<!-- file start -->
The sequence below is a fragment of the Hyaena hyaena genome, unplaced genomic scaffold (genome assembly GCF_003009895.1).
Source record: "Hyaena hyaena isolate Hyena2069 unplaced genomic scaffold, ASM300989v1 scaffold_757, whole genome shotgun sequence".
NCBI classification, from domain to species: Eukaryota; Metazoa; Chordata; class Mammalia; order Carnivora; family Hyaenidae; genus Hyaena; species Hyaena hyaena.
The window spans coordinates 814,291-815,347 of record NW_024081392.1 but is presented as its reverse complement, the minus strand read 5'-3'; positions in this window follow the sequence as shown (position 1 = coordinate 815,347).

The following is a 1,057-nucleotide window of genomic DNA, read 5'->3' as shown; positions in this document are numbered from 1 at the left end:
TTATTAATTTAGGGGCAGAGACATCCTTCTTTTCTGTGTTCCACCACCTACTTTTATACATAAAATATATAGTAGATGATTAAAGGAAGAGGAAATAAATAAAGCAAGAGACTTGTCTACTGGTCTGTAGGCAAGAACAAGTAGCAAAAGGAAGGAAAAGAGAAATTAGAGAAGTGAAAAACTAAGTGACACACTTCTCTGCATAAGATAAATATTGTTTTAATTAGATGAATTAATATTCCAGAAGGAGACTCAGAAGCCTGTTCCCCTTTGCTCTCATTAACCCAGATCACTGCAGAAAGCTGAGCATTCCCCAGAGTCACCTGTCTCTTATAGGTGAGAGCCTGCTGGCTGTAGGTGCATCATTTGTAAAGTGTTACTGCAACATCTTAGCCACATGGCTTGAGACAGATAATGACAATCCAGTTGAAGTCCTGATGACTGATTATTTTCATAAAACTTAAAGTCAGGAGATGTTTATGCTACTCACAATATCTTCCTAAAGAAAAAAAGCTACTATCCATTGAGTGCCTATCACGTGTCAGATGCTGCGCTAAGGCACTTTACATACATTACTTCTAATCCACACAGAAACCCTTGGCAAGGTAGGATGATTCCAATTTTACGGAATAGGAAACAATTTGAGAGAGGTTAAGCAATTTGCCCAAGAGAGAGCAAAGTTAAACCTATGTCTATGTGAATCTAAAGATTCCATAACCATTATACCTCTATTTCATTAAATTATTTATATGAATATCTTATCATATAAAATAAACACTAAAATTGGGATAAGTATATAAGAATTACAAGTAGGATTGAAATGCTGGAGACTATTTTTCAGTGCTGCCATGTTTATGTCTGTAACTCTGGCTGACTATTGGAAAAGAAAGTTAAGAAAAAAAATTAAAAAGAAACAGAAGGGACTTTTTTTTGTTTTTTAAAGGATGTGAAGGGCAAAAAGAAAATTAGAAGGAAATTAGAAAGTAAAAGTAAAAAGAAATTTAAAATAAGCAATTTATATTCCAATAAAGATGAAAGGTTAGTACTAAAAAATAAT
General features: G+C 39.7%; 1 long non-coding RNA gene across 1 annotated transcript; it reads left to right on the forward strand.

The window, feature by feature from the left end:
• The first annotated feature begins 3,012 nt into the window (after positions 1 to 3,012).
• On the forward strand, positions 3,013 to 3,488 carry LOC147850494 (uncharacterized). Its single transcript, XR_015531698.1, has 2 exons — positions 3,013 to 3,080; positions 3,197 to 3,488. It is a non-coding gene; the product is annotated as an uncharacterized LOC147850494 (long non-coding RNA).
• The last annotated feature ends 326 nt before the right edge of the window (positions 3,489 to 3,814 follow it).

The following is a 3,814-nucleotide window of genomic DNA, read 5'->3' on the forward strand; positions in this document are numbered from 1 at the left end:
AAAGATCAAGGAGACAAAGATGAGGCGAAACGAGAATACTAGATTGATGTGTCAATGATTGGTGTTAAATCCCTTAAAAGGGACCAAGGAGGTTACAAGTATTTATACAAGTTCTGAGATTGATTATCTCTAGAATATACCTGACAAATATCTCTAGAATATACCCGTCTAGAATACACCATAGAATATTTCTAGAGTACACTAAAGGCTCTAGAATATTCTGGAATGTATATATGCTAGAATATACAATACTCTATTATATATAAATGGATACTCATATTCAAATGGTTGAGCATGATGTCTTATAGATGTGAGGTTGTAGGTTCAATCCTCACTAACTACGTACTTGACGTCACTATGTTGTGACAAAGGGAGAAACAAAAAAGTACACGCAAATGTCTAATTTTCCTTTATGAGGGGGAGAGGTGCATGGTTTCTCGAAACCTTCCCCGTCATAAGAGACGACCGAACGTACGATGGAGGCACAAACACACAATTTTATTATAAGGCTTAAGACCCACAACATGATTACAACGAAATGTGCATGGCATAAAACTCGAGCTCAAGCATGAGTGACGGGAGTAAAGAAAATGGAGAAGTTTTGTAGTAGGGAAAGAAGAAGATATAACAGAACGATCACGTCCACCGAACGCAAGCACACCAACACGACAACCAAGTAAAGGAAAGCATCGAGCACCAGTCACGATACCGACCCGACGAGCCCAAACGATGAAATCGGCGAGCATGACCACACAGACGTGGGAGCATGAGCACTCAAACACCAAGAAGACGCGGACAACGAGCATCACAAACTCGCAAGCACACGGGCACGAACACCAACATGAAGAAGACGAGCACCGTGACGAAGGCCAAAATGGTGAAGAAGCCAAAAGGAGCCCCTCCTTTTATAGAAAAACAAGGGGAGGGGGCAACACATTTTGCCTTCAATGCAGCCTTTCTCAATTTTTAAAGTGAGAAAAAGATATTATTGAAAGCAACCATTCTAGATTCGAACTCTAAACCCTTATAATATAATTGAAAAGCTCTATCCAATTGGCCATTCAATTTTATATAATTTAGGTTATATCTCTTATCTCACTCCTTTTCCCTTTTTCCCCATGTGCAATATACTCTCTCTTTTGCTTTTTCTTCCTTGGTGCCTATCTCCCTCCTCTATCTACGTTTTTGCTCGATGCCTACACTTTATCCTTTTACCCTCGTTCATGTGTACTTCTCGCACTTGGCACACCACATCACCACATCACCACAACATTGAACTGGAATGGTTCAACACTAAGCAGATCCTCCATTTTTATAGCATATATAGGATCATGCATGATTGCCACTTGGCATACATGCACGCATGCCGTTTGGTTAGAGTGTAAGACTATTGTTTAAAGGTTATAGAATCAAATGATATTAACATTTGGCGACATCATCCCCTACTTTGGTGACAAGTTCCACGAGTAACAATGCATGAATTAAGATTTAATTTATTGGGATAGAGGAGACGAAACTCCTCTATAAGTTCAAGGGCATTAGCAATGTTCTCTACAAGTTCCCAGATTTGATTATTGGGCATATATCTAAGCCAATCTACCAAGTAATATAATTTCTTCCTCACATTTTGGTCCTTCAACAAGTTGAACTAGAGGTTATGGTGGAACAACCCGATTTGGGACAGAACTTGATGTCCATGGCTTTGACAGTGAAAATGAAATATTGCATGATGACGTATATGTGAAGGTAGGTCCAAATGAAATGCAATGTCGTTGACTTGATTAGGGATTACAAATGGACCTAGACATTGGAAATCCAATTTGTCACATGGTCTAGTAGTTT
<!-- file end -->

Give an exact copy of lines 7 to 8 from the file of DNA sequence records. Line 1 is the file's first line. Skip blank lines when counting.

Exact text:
General features: G+C 39.7%; 1 long non-coding RNA gene across 1 annotated transcript; it reads left to right on the forward strand.

The window, feature by feature from the left end: